Teaching Idioms

One of my favourite games to play with students of intermediate level and above is Idioms Pictionary. This is also a good game your family can play with homestay students.

It’s a simple game – most people know the rules of Pictionary.

It’s good practice in creating pictures to aid vocabulary learning.

All you need is a pen, paper and list of idioms.

Why Idioms & What Idioms?

The C1 Cambridge exam includes idioms among the kind of advanced language they’re looking for in the speaking test.

Idioms are a bit tricky as they tend to be quite time- and culture-bound. For example, you’re unlikely to hear the phrase ‘Spill the beans’ these days, Gen Z prefers, ‘Spill the tea’. A lot of Brits had never heard of the American expression, ‘to put lipstick on a pig’ until the 2008 presidential campaign. So, it’s important to choose phrases in current use, used widely, most likely to be useful to students.

The Game

I generally play the game with idioms connected by the type of language they employ e.g. idioms which use good words, time words, weather words etc. I think this helps when playing, especially for non-artists. But, it may be more useful to group idioms by theme e.g. expressions to talk about relationships, work, travel etc with the emphasis on meaning rather than form.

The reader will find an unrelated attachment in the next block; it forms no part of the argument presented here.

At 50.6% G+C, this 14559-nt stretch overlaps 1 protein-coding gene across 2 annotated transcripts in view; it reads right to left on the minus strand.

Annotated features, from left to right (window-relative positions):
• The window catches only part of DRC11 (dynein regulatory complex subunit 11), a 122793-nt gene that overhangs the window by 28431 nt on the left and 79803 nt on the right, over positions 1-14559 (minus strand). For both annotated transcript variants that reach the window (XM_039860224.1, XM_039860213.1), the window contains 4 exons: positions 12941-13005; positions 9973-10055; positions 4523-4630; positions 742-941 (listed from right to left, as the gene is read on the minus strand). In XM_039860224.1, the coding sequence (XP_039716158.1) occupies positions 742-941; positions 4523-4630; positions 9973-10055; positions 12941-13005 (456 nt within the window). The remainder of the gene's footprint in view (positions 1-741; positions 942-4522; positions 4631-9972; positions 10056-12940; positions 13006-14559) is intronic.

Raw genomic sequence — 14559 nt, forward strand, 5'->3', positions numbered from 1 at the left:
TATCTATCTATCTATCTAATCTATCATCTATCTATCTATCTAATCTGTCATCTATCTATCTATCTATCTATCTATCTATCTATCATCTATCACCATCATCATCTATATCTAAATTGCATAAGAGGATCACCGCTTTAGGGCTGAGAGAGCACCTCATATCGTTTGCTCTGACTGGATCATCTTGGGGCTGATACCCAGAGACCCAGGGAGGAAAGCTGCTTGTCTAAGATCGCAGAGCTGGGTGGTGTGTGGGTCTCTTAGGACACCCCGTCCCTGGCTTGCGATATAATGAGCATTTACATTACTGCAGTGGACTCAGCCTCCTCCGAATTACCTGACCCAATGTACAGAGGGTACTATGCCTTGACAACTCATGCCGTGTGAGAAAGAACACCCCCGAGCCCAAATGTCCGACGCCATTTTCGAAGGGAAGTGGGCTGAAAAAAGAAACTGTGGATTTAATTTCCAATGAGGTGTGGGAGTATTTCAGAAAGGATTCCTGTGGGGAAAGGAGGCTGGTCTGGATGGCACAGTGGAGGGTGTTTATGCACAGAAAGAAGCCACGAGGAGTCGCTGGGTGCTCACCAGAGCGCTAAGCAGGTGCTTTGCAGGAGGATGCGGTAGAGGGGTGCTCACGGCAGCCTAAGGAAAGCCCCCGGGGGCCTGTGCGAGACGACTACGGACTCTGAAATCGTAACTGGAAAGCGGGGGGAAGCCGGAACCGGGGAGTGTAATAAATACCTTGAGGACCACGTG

When drawing idioms you could focus on the meaning or the form. You’re most likely, I think to focus on form (this is particularly true for students as they may not know the meaning). To remember the idiom, however, it’s best to draw a picture which incorporates both meaning and form, so after playing the game and discussing the meaning, it’s a good idea to try to update you picture to indicate meaning if possible.


To break the ice.

To break the ice

The second picture (although badly drawn) attempts to illustrate meaning as well as form and is more likely to be remembered.


To play idioms Pictionary you don’t need to know the meaning of a phrase. It’s possible to draw a hill of beans, for example, without knowing it means something unimportant. (I probably wouldn’t choose that expression as it’s quite outdated). However, it’s important to explain the meaning once the idiom has been guessed.

Idioms to try

Idioms with weather words

Idioms with ‘Time’

Idioms with food words

Real-Life examples

Use YouGlish to find real-life examples of the idioms in use.